For the next three years, despite the unsettled conditions, he expanded his archaeological surveys in and around the marshes and made occasional overseas trips to promote conservation efforts. He was in constant email contact with me, sharing satellite images and posing questions, refining his skills as an archaeologist. He was doing the same for archaeologists in other countries.

In the summer of 2011, as the US forces were leaving Iraq, he invited me and Paul Zimansky to come to Nasiriyah with the aim of restarting archaeological excavations in the area. He introduced us to the local intellectual community, sheikhs, and officials, arranging for us to be put up at government expense. Our idea was to dig a village in the vicinity of Ur to see how urban assemblages compared with what was found in the Old Babylonian countryside, and he took us to visit numerous sites in driving distance from Ur, where there were facilities to house an expedition. Eventually, we settled on Tell Sakhariya and brought a team in to excavate there for five weeks that winter. Abudlamir was also instrumental in encouraging other teams, specifically an Italian one led by Franco D’Agustino at Tell Abu Tubeira and another, directed by the British archaeologists Jane Moon and Steward Campbell, to Tell Kaiber. The latter site, which Abulamir discovered, was to revolutionize our understanding of a subject very dear of his heart, the First Dynasty of the Sealand (17-16th centuries BC).

In the fall of 2012, Abdulamir brought his family to the United States and entered the graduate program at Stony Brook University. His research emphasized the crucial role played by marsh environments in the history of Mesopotamian civilization and was particularly focused Sealand Dynasty. Throughout the period of his graduate training he remained closely tied to the Iraq’s Department of Antiquities and Heritage. Returning to Iraq in 2015 with a portfolio to oversee all archaeological projects in southern Iraq, he was awarded his PhD in a ceremony in front of the ziggurat at Ur. He was, at the time, excavating with us at Ur itself.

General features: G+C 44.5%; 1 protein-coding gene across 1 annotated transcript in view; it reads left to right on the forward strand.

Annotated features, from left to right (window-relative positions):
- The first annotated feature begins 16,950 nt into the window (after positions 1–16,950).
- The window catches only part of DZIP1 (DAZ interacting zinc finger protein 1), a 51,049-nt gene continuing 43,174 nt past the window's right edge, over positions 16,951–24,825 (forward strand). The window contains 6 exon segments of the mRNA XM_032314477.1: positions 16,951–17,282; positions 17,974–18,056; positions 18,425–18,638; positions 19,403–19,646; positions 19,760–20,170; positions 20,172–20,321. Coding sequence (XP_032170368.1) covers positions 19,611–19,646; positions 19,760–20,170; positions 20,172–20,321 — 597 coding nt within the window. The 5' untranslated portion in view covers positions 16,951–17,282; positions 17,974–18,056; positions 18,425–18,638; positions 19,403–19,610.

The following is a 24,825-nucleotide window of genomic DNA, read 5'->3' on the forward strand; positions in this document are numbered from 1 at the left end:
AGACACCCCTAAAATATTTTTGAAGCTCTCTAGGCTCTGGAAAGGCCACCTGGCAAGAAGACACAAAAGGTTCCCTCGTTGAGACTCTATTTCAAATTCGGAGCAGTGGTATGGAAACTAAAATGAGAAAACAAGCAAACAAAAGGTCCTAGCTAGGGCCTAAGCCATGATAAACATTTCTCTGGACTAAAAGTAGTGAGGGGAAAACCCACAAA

In early 2018 he obtained a post-doctorate position in the Department of Archaeology at Durham University, serving as a consultant for a British Council funded project to train Middle East and North African archaeologists in the use of remote sensing methods for heritage protection. In January 2019 he was appointed Minister of Culture and returned to Iraq. Although his tenure in that office was cut short by a government shakeup a year later, he had a profound influence in reopening Iraq for research by both Iraqi archeologists and foreigners, paying particular attention to training the next generation of Iraqi archaeologists.

Within a year of taking his degree, Abudlamir had undergone surgery for a glioblastoma. He was able to fend off this dangerous brain cancer for a remarkably active five years, organizing publications, encouraging students, and protecting the past until he was incapacitated at the end of 2021. He is survived by his wife, Battul, and two sons, Haidar and Uruk. The field of Mesopotamian archaeology has lost a remarkable man.

Elizabeth Stone
Professor Emerita
Department of Anthopology
Stony Brook University